Roughsedge & Summers

1835 Roughsedge & Summers advertisement from the Bristol Mercury

1835 Roughsedge & Summers advert from the Bristol Mercury

Roughsedge & Summers was a Bristol-based aerated drinks manufacturer that operated between 1834 and 1869. The company, founded by William Roughsedge and William Summers, had premises at 12, 15, 18 and 37 Bridge Street, Bristol.

Roughsedge and Summers were both Londoners, who worked for J. Schweppe & Co. in London. Roughsedge left London in the 1820s to work as Schweppe & Co.’s Bristol agent; Summers was the principal engineer at their London mineral water factory. In 1834, the proprietors of J. Schweppe & Co. sold the company and after disagreements with the new owners, Roughsedge and Summers decided to form their own company. Due to their former connection with Jacob Schweppe, the two men decided to have their mineral water bottles embossed with the words ‘Roughsedge & Summers from J. Schweppe & Co.’. The use of the latter company’s name unsurprisingly led to a prolonged legal dispute.

Roughsedge & Summers’ factory was located at 37 Bridge Street, but by 1842, they had expanded into 18 Bridge Street. In 1856 they moved from number 18 to number 15 Bridge Street, and by 1866 they were operating from 12, 15 and 37 Bridge Street. The company’s first advertisement listed their products as ‘Soda and Mineral waters’ and by 1837 they were also selling lemonade. ‘Fluid Magnesia’ was added to the range by 1842, followed by Gingerade, Potass and Imperial German Seltzer waters, all of which were being marketed by 1856. ‘Lithia Waters’ were advertised from 1866 onwards.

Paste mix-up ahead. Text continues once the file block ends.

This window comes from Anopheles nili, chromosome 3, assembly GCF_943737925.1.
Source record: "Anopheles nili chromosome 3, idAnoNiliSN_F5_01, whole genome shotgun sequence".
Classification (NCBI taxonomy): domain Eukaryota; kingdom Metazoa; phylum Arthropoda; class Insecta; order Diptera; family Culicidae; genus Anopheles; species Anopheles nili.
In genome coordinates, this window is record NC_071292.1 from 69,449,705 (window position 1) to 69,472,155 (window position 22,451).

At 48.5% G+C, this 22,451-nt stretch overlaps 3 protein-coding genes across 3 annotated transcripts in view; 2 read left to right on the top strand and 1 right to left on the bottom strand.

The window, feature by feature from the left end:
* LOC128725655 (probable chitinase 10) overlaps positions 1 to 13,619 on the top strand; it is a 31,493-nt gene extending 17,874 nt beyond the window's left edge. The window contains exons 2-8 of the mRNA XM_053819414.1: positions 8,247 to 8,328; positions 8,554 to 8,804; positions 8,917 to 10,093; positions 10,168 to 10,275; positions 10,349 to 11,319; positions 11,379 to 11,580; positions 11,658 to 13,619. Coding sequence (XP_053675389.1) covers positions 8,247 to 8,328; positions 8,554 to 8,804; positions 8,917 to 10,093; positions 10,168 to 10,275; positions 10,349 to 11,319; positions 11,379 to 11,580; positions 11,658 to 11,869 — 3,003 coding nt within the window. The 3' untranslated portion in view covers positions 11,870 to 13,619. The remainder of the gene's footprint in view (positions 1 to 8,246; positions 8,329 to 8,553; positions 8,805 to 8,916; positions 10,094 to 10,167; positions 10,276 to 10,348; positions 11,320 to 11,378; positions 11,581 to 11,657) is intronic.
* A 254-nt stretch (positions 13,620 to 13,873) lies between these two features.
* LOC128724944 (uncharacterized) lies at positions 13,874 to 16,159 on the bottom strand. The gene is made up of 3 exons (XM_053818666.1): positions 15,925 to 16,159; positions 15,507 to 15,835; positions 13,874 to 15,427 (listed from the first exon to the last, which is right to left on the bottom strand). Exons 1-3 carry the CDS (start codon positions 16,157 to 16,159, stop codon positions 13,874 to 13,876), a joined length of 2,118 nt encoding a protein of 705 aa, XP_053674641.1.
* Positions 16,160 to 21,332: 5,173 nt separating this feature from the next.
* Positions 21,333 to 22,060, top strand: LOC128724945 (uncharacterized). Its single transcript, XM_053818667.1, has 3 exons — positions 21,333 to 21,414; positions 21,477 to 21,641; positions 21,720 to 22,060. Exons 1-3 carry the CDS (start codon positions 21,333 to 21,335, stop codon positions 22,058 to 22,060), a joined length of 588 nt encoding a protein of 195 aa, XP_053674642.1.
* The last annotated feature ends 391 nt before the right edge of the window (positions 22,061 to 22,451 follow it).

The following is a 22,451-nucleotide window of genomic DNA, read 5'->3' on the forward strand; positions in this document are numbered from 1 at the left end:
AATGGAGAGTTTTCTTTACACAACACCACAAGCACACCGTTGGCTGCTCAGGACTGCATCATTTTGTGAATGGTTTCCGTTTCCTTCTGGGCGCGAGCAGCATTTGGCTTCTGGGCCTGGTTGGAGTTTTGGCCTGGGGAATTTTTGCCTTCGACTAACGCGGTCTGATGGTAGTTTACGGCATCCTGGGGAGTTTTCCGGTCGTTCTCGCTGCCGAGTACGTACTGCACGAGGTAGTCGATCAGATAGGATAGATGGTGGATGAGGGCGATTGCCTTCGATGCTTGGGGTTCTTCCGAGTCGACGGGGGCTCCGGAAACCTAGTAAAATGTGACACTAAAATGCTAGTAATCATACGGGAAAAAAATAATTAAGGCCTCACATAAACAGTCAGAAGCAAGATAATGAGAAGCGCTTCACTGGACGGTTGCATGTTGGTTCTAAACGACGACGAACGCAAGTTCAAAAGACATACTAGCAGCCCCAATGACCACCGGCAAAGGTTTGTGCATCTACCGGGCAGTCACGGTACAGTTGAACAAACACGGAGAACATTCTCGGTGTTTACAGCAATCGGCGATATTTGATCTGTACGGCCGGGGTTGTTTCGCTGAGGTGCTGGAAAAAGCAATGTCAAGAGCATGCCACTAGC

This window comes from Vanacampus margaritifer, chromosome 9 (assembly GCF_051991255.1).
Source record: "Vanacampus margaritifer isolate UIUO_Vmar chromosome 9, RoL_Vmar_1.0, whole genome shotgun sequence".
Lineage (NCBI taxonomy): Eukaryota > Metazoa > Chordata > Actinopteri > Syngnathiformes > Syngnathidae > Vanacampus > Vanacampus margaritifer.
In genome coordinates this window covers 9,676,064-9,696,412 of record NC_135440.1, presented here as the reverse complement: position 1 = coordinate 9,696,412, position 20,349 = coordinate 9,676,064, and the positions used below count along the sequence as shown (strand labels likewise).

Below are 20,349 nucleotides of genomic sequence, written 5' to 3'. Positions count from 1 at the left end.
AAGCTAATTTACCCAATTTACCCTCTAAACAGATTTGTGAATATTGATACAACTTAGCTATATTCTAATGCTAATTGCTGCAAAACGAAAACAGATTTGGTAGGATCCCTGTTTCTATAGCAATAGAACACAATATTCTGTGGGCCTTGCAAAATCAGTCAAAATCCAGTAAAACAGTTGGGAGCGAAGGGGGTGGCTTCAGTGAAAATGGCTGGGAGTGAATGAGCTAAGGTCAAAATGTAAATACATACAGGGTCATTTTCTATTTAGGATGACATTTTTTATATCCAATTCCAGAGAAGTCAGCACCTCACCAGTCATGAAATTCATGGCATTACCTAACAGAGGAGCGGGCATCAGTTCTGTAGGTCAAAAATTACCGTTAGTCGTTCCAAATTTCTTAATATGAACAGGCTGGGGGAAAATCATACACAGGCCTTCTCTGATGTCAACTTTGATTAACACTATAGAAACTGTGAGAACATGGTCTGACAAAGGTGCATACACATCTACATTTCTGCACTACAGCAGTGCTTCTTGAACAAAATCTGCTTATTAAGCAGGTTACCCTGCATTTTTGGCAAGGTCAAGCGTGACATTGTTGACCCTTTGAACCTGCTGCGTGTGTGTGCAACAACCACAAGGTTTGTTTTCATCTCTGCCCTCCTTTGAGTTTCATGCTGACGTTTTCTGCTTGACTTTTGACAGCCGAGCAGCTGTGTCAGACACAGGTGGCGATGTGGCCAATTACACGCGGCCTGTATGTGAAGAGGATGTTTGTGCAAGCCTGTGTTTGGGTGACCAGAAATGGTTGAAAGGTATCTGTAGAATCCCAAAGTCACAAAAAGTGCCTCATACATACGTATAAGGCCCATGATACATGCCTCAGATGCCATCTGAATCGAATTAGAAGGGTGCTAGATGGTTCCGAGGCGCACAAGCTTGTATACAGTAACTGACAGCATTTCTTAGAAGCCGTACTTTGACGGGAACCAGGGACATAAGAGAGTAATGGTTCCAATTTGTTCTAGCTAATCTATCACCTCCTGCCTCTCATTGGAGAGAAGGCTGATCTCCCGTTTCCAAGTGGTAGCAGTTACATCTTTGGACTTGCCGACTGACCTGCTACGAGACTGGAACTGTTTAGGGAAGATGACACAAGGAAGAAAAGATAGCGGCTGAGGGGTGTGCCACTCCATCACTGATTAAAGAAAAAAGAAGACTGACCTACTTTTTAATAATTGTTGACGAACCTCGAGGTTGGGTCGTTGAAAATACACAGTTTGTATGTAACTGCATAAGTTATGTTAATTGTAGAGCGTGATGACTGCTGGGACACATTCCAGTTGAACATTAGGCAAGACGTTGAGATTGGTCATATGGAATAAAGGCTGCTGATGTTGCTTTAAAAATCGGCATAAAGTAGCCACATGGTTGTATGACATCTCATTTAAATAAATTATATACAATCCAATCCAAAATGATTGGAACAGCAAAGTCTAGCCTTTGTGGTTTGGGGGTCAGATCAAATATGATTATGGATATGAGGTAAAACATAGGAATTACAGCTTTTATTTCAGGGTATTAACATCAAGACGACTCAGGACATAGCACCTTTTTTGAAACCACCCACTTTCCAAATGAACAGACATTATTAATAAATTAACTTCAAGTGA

Roughsedge & Summers advert, 1859

Roughsedge & Summers advert, 1859, reproduced courtesy of Graces Guide.

In 1837 Roughsedge and Summers were convicted of selling small quantities of brandy with their drinks. The company was also occasionally the victim of crime: in 1851, two boys named George Hopkins and John Lewis, were convicted and sentenced to six weeks imprisonment and a lashing, for selling stolen bottles of Roughsedge & Summers lemonade on the quayside.

In 1859, part of Roughsedge & Summers’ warehouse was damaged by a fire at the adjacent Canterbury Music Hall, Mary-Le-Port Street. Fortunately, the prompt action of the local fire brigade prevented serious damage to nearby properties.

William Roughsedge died in 1866, but the company continued trading under the existing name until the partnership between William Summer and Roughsedge’s widow Mary was dissolved on the 6th of March 1869. Summers continued trading as William Summers & Co.


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